Euphoria follows a group of Generation Z high school students as they navigate relationships, drugs, violence and much more. The two protagonists are Jules Vaughn and Rue Bennett, played by Hunter Schafer and Zendaya respectively. The series begins with Jules, the new girl in town, and Rue, a recovering drug addict, forming a friendship as they navigate the world. Euphoria has been recognized for its intense aesthetic and powerful soundtrack. The show was created by Sam Levinson. Drake is also one of the executive producers. Euphoria made its debut in 2019. After many qualms with the pandemic, the second season just dropped on HBO. Check out various screen facts below.
Inspired by Real Life
Hunter Schafer and Barbie Ferreira helped Sam Levinson write Jules Vaughn and Kat Hernandez’s character and story lines using their personal experiences. “It didn’t feel natural at first,” Hunter said about her own experience as a trans woman. “Part of surviving [the] experience was just, like, getting through s***… I think that’s what I had been [doing] up to that point: just going and going, fighting to be on the other side of my transition.” Schafer added she never looked back once she got out of North Carolina, but was forced to reflect on her journey when acting the part of Jules. “As we worked through different scenes, I’d have to remember a new detail, to dig up an artifact from within myself, and hold onto that moment for the scene.”
As for Kat’s character, Barbie said, “Emotionally, I dug into my high school experience when I was a weird, chubby girl. I didn’t have the confidence to explore myself sexually or take up space. Kat’s story mirrors a lot of the feelings I had then.” She added the wardrobe was inspired by Ghost World, a popular graphic novel and film from the 90s and early 2000s. Ferreira added she often uses other film references to communicate her vision with Sam Levinson. “Even for Season 2, I looked for movie references because I think Sam speaks the language of movies… Sam and I have this connection where we can just talk in references and also from an emotional place for hours, and it all connects back into character.”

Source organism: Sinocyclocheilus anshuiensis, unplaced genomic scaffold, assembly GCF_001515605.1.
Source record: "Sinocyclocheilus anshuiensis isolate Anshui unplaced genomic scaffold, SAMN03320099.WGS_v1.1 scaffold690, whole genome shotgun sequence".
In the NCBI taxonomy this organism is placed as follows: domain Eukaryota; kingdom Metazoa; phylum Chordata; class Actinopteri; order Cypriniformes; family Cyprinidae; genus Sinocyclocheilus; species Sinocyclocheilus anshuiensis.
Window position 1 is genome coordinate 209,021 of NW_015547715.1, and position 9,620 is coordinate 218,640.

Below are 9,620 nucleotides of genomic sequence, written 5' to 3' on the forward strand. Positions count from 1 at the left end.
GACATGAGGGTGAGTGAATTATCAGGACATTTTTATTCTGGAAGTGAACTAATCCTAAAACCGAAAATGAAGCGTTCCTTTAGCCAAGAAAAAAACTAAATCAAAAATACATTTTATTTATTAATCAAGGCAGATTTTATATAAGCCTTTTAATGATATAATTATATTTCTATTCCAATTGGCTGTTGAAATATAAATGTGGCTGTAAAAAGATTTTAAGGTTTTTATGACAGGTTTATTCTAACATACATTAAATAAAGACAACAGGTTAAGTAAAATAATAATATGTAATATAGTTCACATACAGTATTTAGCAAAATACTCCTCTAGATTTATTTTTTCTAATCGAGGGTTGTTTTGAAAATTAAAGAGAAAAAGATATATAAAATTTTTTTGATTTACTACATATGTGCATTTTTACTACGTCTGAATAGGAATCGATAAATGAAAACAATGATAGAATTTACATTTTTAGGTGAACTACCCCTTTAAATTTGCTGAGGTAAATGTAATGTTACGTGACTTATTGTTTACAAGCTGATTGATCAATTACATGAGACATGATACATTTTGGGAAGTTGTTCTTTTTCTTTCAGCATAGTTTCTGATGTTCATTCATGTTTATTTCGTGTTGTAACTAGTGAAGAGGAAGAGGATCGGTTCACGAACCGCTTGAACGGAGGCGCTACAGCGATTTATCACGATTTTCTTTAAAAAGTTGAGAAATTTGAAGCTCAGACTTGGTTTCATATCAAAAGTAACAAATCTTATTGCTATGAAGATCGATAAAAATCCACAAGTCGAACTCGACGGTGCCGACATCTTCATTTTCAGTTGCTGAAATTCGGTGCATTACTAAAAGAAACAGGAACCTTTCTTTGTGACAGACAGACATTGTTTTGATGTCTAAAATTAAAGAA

Youngest with an Emmy Award
Zendaya plays Rue Bennett in Euphoria, the narrator and one of the main protagonists. In 2020, she won an Emmy Award for Outstanding Lead Actress in a Drama Series. This makes her the youngest actress to ever win an Emmy.
Easy Casting, Hard Casting
Hunter Schafer got her audition through Instagram; she was solely a model at the time. Apparently her modeling agency pushed Schafer to respond to the casting call. Euphoria is Schafer’s acting debut. Angus Cloud’s audition tape was spot on to Fezco’s character, he was cast quickly too.
On the other hand, Barbie Ferreira had to audition about 7 times before landing the role of Kat. There was also some difficulty surrounding the casting of Chris McKay. Brian “Astro” Bradley was supposed to play the role originally. He is also a rap artist who’s signed to Nas’ record label. But while filming the pilot, Bradley was reportedly uncomfortable with certain scenes. He felt the revised script suggested his character would experiment with homosexuality later on in the story. However, details about Bradley’s exit are heavily guarded. In the end, HBO producers decided to replace Bradley with Algee Smith. Certain parts had to be reshot, including an intense intimate scene with Sydney Sweeney who plays Cassie Howard. She said, “Let’s just say I’m very glad that Algee is playing the character.”
Every episode in season 1 is named after a rap song, with the exception of episode 7 and 8. The Pilot was named after one of 50 Cent’s songs too. It appears the trend is continuing into season 2 as episode 1 and 2 are named after Bob Dylan and Daryl Hall/John Oats songs.
Considering this is HBO’s first teen drama series, there is a ton of nudity. Out of the entire cast, only Zendaya and Maude Apatow never appear nude in the show.
Sydney Sweeney opened up about appearing nude for the role of Cassie Howard. She admitted the thought of being nude on camera was intimidating and spoke to her mom about it deeply. In the end, she was proud of her work and felt it told the story in a genuine, honest way. “The thing about the nudity in this show is that it’s not glamorized,” Sweeney said. “I had to look at the whole picture of the entirety of the show, and I just fell in love with the rawness and the situations and the emotions that all these characters go through.”